Bryce is one of the big names in 3D as it pioneered the whole field of naturalistic scenery generation. And its long history has enabled Bryce to build up some impressive power with dedicated terrain, atmosphere and tree handling along with animation support and network rendering. However its dated and idiosyncratic interface has always kept Bryce from reaching the audience it deserves and it looked as if Corel had allowed the legend to die. The good news is that 3D content provider DAZ has taken up the challenge of developing Bryce while Eovia is handling distribution. So is Bryce back with a bang?
When you first load the program there’s little new that strikes you but begin working on a project and you’ll soon appreciate the new OpenGL-based display modes, especially the support for onscreen low-resolution texture maps. For final output quality you still need to render and with Bryce’s scenes often involving millions of polygons and billions of rays this is inevitably a major operation. It still is with Bryce 5.5, but DAZ claims that rendering optimizations cut down average rendering times by around a third. Even more useful is the ability to minimize Bryce when rendering so that you can get on with other work. Alternatively, if you’re on a network, you can take advantage of Lightning 2, a new release of Bryce’s network renderer that can be installed freely on any number of systems.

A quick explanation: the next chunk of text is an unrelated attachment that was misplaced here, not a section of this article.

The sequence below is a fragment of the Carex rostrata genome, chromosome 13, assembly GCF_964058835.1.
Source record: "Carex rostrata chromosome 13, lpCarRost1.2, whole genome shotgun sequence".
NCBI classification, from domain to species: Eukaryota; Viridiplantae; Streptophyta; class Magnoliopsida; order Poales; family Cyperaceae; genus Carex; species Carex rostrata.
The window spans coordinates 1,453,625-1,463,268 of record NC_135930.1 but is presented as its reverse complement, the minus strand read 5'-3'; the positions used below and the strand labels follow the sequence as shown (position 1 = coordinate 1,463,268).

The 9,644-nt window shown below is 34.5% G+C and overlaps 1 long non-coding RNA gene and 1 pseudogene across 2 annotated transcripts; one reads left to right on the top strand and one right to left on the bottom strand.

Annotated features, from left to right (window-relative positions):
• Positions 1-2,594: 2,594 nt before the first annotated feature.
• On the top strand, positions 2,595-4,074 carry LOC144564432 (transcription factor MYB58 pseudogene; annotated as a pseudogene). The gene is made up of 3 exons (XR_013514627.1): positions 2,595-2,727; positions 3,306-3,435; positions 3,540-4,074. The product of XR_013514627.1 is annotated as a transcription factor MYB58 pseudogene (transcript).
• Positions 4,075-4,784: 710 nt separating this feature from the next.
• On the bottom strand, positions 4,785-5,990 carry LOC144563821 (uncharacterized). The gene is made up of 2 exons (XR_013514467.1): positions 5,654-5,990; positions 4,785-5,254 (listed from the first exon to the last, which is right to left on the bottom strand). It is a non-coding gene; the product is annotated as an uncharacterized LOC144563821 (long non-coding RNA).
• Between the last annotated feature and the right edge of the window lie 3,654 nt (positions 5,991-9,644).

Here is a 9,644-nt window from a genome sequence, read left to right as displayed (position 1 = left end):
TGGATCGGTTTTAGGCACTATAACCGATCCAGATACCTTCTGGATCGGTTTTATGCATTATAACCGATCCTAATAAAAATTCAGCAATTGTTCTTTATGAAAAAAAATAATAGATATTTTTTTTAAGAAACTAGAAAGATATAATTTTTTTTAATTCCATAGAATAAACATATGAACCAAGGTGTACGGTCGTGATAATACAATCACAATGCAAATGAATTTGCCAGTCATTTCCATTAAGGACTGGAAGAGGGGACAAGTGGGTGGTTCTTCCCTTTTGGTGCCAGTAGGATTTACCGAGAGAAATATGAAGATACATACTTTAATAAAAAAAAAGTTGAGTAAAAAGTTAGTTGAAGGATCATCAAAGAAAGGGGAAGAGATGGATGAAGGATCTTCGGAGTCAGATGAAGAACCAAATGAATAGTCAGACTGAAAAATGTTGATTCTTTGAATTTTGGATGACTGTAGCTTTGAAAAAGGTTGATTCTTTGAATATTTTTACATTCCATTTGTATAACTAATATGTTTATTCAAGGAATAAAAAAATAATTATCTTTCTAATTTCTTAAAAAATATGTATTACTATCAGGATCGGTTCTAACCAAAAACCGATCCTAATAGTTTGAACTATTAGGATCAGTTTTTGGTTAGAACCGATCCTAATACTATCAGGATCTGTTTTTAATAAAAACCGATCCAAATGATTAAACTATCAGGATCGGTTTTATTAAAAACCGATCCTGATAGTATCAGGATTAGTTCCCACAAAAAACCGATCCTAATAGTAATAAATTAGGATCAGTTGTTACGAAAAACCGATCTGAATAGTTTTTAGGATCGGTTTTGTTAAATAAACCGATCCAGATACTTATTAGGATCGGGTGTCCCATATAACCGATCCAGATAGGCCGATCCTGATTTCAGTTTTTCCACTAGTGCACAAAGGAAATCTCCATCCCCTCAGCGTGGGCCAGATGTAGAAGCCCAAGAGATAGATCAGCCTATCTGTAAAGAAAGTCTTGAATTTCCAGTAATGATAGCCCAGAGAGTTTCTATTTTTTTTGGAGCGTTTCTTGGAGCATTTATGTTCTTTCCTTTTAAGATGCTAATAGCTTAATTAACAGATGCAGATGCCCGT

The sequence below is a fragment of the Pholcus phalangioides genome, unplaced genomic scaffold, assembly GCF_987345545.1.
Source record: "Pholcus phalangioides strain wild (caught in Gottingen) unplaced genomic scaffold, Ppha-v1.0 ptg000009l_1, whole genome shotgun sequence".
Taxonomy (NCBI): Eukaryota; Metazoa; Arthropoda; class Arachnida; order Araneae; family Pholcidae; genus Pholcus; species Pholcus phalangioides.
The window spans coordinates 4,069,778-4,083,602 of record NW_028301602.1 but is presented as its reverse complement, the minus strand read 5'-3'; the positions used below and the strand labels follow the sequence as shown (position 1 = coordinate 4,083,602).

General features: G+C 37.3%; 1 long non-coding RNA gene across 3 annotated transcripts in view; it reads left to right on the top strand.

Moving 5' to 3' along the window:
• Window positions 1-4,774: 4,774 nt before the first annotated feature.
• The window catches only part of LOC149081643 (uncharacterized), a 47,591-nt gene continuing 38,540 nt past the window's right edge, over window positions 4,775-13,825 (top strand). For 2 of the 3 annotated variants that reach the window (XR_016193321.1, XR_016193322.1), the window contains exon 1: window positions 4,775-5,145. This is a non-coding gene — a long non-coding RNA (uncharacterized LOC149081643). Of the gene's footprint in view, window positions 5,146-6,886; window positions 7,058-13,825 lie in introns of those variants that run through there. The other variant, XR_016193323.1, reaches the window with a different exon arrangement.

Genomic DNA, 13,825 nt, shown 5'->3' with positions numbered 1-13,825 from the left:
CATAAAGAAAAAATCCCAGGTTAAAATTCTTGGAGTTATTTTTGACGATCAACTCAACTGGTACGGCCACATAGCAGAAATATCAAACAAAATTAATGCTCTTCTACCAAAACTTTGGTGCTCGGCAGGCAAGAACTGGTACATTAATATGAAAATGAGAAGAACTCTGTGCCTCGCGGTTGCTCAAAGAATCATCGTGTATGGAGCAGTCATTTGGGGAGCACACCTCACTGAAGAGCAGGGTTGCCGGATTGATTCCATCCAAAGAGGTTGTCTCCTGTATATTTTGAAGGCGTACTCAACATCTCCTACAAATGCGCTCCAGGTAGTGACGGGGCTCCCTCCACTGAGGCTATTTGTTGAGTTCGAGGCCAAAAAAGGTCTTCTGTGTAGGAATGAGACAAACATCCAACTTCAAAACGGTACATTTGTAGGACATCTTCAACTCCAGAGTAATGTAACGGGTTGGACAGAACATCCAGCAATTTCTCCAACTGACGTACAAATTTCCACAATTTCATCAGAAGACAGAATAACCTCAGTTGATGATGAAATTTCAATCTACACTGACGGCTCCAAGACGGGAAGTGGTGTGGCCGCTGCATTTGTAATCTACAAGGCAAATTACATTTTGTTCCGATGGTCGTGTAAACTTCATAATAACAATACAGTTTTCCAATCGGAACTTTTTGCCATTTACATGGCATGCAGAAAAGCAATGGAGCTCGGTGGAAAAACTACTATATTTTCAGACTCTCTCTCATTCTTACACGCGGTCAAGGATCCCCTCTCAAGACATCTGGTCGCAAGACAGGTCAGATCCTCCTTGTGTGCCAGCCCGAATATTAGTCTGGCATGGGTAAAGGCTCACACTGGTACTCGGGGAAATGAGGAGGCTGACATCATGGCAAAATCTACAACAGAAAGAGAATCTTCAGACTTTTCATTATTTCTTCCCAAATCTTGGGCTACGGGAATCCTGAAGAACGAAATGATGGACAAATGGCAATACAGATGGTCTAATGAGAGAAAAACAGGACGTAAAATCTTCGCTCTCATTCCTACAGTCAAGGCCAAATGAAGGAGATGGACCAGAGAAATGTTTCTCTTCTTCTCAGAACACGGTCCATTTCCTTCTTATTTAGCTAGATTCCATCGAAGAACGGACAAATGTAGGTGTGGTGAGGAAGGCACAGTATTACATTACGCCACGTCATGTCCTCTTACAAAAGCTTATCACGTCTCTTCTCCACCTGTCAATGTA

Other than these changes, the major introduction in Bryce 5.5 is the incorporation of DAZ’s DAZ :Studio character plug-in. This is a separate application that can be used to open Poser PZ3 files and DAZ’s own low-cost figures. You can then pose your figures and apply clothes, materials and props and, when you return to Bryce, the model and maps are automatically imported. The ability to incorporate static figures into your Bryce scenes is a major step forward but having to switch between applications to fine-tune a pose is awkward. Direct PZ3 support such as that provided by Vue 5 Esprit would certainly be more useful if you already own Poser, but otherwise the combination of Bryce and DAZ :Studio provides a low-cost route to both creating and populating your scenes.
It’s good to see Bryce back. However, during the four years it’s been away, its thunder has been comprehensively stolen by Vue Esprit and its professional sibling Vue Infinite. Ultimately Bryce just can’t compete with Vue when it comes to power or usability. Where it can still put up a challenge is value and Bryce 5.5’s new budget price certainly provides a lot of bang-per-buck for new users. It’s disappointing however that no upgrade path has been provided for Bryce’s many longsuffering fans.